Date of Award


Degree Type


Degree Name

Master of Science in Geological Oceanography



First Advisor

Robert L. McMaster


A pattern of mesoscale, seaward extending fine sand lobes and shoreward extending coarse sand troughs often form a rhythmically interfingering, recurrent transverse bar morphology of low relief on the subtidal shoreface of southwestern Rhode Island barrier beaches. The development of these shoreface features, and of the encompassing larger scale beach and nearshore morphology, is intensively investigated in a year-long program of regular beach and shoreface profiling at an East Beach site along this coast. Although previous investigators had inferred a storm-related origin for these mesoscale bedforms, this study documents their development by shoreface erosion during periods of fair-weather incident waves, onshore transport and beachface accretion. Conversely the lobes and troughs become filled-in and buried by shoreface deposits during periods of storm-induced beach erosion and associated seaward sediment transport and deposition. These features may therefore represent a class of rhythmic shoreface features that generally form in conjunction with beachface accretion. In this sense they may be comparable to beachface cusps, and similarly have multiple origins.

Although the accumulated data on these lobes and troughs do not indicate the specific processes involved in their formation, several previously recognized mechanisms are suggested that may be important in their development. These potential mechanisms include: 1) edge wave/incident wave interactions, 2) intersecting incident wave interactions, 3) wave refraction by bottom topography, 4) macroturbulent eddys in wind-generated coastal flows, or 5) the propagation of bottom irregularities by incident wave. Of these mechanisms, stationary edge waves are particularly well-suited to explain the rhythmic spacing and fixed patterns of recurrence of these features at this site.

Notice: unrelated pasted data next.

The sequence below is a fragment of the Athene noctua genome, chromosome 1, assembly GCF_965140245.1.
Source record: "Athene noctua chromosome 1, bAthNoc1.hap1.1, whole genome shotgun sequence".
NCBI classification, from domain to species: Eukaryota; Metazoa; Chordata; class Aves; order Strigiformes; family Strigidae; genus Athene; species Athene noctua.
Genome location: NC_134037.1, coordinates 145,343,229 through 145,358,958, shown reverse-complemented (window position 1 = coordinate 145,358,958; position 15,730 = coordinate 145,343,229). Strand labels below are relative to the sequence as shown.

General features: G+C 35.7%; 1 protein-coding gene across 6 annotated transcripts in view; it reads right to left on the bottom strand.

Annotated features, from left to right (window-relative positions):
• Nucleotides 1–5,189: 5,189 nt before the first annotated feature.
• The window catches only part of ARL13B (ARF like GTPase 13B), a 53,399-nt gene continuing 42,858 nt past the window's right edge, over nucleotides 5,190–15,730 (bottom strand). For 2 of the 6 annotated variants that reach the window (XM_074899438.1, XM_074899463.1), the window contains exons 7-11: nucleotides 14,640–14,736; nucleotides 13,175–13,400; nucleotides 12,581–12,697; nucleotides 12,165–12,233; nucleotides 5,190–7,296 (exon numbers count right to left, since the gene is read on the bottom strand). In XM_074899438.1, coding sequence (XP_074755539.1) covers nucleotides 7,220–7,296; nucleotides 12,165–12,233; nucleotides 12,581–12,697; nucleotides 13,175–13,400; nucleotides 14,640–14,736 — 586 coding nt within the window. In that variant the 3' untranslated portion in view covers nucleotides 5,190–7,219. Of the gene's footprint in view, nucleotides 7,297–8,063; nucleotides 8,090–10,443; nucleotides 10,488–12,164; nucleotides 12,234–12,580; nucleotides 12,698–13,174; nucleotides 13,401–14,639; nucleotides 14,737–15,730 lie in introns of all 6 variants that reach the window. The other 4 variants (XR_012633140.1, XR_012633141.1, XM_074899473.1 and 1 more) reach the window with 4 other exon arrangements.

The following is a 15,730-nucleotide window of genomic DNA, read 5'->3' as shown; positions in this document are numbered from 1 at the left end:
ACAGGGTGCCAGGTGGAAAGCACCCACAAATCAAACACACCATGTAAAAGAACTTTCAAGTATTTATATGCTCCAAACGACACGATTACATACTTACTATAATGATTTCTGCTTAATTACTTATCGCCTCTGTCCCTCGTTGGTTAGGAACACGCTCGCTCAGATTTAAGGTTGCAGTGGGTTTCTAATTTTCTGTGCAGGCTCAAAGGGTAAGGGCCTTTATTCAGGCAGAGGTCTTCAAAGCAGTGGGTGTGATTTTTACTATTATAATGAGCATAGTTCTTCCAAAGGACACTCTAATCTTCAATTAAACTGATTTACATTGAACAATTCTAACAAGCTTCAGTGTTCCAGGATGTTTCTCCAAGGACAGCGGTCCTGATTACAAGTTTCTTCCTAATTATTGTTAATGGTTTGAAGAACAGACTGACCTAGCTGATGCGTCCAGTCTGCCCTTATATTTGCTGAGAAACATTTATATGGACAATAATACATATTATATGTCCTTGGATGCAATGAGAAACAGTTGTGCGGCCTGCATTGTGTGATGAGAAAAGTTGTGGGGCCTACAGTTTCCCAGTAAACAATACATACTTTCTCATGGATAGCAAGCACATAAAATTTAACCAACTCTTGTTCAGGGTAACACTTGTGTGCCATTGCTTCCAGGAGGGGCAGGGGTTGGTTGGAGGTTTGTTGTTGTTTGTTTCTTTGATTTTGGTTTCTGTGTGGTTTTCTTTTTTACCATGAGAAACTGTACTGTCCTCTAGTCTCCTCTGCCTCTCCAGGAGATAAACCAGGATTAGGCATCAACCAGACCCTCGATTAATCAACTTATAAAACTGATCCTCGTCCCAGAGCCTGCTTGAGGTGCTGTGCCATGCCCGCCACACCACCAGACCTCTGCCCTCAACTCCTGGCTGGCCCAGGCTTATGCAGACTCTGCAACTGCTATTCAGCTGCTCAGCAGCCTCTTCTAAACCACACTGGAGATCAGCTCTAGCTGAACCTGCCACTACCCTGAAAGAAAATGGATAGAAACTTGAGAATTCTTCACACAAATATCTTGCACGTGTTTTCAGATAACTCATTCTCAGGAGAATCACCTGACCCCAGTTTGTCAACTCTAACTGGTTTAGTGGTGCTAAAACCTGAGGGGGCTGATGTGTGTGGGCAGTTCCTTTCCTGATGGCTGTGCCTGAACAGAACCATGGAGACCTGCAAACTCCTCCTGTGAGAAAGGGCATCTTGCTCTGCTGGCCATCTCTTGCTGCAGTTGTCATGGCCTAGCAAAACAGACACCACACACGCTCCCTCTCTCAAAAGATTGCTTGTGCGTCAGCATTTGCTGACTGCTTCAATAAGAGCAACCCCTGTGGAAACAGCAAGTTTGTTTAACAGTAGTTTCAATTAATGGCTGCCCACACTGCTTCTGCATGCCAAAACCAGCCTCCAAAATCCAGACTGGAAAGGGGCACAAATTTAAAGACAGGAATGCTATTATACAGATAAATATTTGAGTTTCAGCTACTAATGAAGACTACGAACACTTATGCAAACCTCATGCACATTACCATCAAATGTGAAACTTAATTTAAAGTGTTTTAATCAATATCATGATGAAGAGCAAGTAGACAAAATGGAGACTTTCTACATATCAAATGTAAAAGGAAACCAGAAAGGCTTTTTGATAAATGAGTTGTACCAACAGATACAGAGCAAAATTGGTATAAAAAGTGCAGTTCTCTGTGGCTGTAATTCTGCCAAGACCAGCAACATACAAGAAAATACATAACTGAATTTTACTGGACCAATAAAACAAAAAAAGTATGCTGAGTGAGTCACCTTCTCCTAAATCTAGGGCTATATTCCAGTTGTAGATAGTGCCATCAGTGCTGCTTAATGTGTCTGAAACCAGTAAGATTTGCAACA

These shoreface features develop within an annual pattern of storm-cycle dominated beach morphodynamics which also exhibits a significant seasonal trend. In addition to a dependence on sea level and incident storm intensity, the extent of beach erosion and the occurrence of shoreline and dune retreat in this cycle are thought to be strongly dependent on the beachface morphology prior to major incident storms.



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